Jewellery enhances the look of the person who dons it. India has a range of traditional jewellery, among them temple jewellery which forms part of South India’s cultural heritage. The history of temple jewellery dates to the 9th century AD.
In recent times, however, women flaunt temple jewellery to raise their style quotient. It not only adds glamour but is also a status symbol as these expensive pieces of jewellery cannot be owned by everyone.
Orissa POST interacted with a few experts in the field to know more about temple jewellery.
Abhishek Kajaria, a local jeweller, said, “Temple jewellery is from the South and people love to wear it. We started our business by manufacturing jewellery and exporting it. Blending Indian and Western influences, we have created the Avama range, which is a combination of traditional and contemporary designs.”
Many of the designs are based on motifs seen in various temples, he added.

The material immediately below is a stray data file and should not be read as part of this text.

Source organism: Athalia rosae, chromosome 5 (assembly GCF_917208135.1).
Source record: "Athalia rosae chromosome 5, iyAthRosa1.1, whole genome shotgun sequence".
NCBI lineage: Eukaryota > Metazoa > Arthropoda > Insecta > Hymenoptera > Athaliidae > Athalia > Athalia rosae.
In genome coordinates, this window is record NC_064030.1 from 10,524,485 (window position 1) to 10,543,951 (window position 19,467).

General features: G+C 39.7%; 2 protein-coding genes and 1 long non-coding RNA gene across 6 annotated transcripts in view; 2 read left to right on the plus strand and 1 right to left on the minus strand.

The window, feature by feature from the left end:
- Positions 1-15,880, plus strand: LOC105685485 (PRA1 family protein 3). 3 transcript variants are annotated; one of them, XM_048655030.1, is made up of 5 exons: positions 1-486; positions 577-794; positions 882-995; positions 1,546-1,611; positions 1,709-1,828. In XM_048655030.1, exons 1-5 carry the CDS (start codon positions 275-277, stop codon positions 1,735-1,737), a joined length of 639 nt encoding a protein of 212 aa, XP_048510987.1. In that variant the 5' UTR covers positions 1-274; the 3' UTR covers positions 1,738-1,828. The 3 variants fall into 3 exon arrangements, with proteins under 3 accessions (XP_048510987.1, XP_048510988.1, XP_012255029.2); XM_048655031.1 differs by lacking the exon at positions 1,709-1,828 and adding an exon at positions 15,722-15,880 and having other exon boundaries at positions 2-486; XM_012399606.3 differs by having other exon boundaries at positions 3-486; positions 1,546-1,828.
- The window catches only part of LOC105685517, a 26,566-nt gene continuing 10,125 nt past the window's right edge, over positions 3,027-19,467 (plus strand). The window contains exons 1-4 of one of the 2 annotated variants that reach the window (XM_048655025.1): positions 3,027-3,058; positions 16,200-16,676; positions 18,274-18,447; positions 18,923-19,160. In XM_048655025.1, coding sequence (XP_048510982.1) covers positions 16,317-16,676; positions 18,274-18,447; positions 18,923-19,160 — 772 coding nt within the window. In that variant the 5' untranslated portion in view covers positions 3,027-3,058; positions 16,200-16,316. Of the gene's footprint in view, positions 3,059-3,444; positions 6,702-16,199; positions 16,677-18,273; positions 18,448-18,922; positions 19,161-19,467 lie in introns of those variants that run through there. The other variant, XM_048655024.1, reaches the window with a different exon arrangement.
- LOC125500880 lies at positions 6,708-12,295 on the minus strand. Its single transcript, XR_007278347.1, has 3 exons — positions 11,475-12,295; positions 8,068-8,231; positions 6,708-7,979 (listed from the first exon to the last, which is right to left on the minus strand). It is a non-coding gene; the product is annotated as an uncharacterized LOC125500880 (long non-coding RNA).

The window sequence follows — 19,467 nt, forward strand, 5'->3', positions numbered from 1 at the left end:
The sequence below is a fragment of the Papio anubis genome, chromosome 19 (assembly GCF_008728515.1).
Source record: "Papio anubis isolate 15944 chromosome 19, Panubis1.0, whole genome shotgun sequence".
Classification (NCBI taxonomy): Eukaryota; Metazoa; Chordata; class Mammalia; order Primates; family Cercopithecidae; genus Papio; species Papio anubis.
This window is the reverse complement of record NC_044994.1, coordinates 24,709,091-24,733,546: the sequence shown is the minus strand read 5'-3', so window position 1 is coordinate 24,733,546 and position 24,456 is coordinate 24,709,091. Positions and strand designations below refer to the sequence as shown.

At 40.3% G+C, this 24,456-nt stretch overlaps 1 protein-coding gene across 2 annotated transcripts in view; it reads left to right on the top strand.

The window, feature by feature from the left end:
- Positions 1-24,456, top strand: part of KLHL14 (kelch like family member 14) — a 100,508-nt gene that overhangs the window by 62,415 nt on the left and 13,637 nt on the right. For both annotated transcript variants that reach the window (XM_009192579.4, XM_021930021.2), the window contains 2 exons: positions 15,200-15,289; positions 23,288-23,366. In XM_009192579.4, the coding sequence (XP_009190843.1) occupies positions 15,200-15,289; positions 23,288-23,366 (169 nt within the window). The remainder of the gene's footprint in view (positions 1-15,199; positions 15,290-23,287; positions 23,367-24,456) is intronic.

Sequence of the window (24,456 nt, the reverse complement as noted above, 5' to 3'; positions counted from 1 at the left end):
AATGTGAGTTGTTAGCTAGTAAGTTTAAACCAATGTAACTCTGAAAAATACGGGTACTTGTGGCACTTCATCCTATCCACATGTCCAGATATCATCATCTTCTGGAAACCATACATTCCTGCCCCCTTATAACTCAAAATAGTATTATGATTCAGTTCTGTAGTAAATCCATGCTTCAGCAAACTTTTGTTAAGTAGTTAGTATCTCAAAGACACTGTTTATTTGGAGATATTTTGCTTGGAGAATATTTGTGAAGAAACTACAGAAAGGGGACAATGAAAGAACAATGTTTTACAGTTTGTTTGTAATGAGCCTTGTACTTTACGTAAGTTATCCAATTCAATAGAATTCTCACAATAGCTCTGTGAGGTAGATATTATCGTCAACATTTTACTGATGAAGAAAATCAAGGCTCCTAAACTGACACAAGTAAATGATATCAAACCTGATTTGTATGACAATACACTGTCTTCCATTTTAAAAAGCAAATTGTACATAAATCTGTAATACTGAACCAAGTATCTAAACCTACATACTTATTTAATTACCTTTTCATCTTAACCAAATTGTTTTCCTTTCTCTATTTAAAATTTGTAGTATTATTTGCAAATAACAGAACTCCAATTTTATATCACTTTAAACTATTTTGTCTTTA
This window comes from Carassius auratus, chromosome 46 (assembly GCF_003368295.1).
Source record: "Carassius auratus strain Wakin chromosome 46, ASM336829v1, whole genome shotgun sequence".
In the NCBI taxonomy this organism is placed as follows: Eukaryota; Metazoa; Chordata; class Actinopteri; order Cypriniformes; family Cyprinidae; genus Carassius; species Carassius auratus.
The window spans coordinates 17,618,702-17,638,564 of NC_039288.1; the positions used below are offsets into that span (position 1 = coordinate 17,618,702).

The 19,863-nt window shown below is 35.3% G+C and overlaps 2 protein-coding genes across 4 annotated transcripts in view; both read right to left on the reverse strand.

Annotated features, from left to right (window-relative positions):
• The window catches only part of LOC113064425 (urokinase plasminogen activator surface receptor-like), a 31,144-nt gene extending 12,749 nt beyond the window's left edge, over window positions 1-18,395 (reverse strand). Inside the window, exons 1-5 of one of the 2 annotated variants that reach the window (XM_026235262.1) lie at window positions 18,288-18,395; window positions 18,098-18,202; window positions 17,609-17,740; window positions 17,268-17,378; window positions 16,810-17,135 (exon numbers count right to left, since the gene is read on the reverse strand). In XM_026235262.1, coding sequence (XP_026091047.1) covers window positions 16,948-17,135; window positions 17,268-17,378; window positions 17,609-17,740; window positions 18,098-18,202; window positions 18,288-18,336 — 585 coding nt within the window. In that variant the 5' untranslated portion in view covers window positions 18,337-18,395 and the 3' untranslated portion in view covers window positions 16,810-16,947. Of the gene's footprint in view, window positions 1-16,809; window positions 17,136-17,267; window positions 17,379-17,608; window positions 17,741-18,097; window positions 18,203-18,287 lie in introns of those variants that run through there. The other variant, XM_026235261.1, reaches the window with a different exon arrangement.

Bhubaneswar-based fashion designer Ananya Patnaik said, “Temple jewellery is the most favoured accessory on special days like weddings. It adds that special touch of traditional grace. No matter how trendy you are, you will keep looking at your wedding pictures again and again. South Indian brides and adolescent girls wear the jewellery with style. A traditional sari combined with temple jewellery lets you feel no less than a beautiful painting. Head gears, armlets, kangan, nathni, chokers, kamarbandh, maang tika, you can get them all in temple jewellery. In fact, temple jewellery lends a royal look.”
She added, “Temple jewellery falls in the classic category and is usually found in gold or with a golden polish. A transformation is always possible when it comes to the colours of the embedded gems, but the base remains the same. True to its name, temple jewellery evokes art, mythology, divinity and temple culture over the centuries making it a class apart.”
Shabiha Nur Khatoon, OP